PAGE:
- “Rockefeller Foundations Enlist Journalism in ‘Moral’ Crusade Against ExxonMobil” [Ken Silverstein] Massachusetts was using courts to investigate heretics back before the oil industry was even whale oil [Reuters on subpoena ruling] Washington Post shouldn’t have run Sen. Sheldon Whitehouse (D-R.I.) on climate politics without noting his brutal efforts to subpoena/silence opponents on that topic;
- “Should you go to jail if you can’t recognize every endangered species?” [Jonathan Wood]
- Sandy Ikeda reviews Robert H. Nelson, Private Neighborhoods and the Transformation of Local Government [Market Urbanism]
- D.C. Circuit shouldn’t let EPA get away again with ignoring cost of power plant regs [Andrew Grossman on Cato amicus brief]
- Under what circumstances should libertarians be willing to live with eminent domain in the construction of energy pipelines? [Ilya Somin and earlier] Economic benefits of fracking are $3.5 trillion, according to new study [Erik Gilje, Robert Ready, and Nikolai Roussanov, NBER via Tyler Cowen]
- “Dramatically simpler than the old code…[drops] mandates for large amounts of parking.” Buffalo rethinks zoning [Aaron Renn, City Journal] Arnold Kling on California’s housing shortage; John Cochrane on an encouraging Jason Furman op-ed; “Zoning: America’s Local Version Of Crony Capitalism” [Scott Beyer]
- Oh, no: “Ferguson to Increase Police Ticketing to Close City’s Budget Gap,” because three arrest warrants per household is still too low [Bloomberg News via Zach Weissmuller (& thanks for quote), earlier]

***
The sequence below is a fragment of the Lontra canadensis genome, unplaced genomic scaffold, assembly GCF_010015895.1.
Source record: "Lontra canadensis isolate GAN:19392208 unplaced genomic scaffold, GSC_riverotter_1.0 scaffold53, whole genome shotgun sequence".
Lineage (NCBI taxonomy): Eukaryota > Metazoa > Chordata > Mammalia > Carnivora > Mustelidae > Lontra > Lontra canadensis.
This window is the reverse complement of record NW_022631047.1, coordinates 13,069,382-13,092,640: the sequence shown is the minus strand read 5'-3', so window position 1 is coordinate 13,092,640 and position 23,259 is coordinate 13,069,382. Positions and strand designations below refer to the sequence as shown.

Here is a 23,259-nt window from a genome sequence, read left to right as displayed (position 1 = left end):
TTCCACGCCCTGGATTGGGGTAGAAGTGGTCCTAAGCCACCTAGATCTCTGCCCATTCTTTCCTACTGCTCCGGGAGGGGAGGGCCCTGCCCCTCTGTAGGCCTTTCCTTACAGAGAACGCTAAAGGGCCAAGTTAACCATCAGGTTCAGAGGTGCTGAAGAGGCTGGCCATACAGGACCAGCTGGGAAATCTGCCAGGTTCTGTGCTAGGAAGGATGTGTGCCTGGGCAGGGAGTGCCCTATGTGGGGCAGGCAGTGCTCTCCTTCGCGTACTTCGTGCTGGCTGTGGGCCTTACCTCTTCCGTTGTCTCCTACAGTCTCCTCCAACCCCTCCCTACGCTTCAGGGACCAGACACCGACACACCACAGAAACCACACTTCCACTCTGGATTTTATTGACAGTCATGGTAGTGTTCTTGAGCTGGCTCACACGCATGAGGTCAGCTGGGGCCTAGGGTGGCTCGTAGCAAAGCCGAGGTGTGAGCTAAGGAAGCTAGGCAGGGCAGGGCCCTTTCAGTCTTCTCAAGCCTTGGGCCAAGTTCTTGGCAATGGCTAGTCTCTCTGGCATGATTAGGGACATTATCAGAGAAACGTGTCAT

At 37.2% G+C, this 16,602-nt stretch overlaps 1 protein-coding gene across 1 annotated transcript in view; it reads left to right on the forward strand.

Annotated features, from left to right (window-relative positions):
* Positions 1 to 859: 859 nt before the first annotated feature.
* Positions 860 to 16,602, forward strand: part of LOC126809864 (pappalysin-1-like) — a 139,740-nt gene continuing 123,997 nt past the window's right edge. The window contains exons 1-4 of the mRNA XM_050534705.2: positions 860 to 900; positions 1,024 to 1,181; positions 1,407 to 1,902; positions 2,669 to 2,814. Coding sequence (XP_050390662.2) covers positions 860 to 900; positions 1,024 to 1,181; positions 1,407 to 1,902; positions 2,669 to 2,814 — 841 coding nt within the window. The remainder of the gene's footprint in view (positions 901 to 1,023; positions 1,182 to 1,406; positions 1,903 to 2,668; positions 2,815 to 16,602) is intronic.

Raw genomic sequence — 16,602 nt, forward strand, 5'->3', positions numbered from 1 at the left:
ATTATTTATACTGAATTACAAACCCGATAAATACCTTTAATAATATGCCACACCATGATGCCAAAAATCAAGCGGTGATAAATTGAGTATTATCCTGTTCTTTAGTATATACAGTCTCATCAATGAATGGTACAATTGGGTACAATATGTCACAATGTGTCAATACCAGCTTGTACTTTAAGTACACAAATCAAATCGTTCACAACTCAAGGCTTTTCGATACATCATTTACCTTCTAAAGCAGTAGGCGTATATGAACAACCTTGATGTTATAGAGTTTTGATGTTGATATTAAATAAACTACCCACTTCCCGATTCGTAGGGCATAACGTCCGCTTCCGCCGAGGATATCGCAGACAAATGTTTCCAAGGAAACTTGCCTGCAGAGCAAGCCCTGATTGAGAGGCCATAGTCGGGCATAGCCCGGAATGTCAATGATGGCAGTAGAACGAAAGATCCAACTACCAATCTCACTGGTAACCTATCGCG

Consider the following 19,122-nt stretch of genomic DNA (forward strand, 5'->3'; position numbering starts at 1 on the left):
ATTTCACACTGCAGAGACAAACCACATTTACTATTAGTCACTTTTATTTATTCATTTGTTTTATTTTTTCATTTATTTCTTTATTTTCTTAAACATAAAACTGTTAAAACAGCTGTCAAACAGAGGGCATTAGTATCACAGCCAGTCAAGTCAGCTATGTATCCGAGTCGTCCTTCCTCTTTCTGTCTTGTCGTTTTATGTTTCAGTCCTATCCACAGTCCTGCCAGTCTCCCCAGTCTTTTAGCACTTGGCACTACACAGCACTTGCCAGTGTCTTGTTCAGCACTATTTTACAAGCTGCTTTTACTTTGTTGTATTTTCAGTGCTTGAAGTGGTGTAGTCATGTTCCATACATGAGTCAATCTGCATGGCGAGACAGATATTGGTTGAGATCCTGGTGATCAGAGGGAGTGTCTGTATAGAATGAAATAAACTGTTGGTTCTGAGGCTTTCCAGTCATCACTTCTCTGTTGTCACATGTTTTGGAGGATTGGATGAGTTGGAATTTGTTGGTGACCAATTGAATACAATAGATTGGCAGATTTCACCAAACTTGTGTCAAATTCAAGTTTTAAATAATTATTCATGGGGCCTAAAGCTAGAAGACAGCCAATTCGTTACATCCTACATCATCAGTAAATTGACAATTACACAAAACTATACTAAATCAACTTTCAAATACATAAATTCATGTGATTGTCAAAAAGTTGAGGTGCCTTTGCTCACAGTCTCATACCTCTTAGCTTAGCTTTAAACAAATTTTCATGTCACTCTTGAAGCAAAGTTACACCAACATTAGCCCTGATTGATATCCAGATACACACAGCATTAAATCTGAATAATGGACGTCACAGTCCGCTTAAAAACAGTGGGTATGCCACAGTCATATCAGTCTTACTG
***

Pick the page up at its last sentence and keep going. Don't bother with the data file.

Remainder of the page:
- In years 2011/12 alone, one Buffalo officer “killed as many dogs in the line of duty as the entire NYPD.” [WGRZ]
- “He believed the poor had the right to buy and sell.” Tunisia yes, Staten Island too? [David Boaz, USA Today]
- “The language of protest: Race, rioting, and the memory of Ferguson” [Abigail Perkiss, NCC/Yahoo, mentions me]
- “Red light cameras to go dark in New Jersey” [Josh Kaib, Watchdog Wire] “Public opinion swings hard against traffic cameras” [AutoBlog]
- On interpreting statistics on race and policing, point counter-point [Scott Alexander, Ezra Klein, Alexander] Reminder: increasing ranks of black officers does not necessarily lead to fewer shootings of black civilians [Jamelle Bouie, Slate]
- “Sex, Spice, and Small-Town Texas Justice: The Purple Zone Raid” [Reason.tv video]
“The Buffalo Bills have agreed to pay up to $3 million – largely in the form of debit cards redeemable only at the team store – to settle a class-action lawsuit that accused the team of sending too many alerts to fans who signed up for a text-messaging service.” Plaintiff Jerry Wojcik contended “that the team violated the terms of its text service by sending him 13 messages over two weeks when it promised to send no more than five per week. … He claimed in his suit that the extra texts violated the federal Telephone Consumer Protection Act, and he sought statutory damages of $500 per excessive message for negligent violations and up to $1,500 per message for willful violations.” His lawyers will pocket $562,500. [Buffalo News]
- Labor Department wants to shut down consignors-as-volunteers consignment-sale business plan [Bloomberg BusinessWeek, Sean Higgins/Examiner]
- Operating Engineers Local 17: “Legality of union violence at heart of court case” [Buffalo News]
- Alternative to “Ban the Box”: revisit extent to which old convictions stay on the books [Eli Lehrer; Baltimore Sun on municipal proposal]
- Human capital investment by women has narrowed gender pay gap, desire for time flexibility crucial in explaining what remains [Tyler Cowen on Claudia Goldin paper]
- Carl Horowitz on UAW push to organize VW in Chattanooga [Capital Research Center]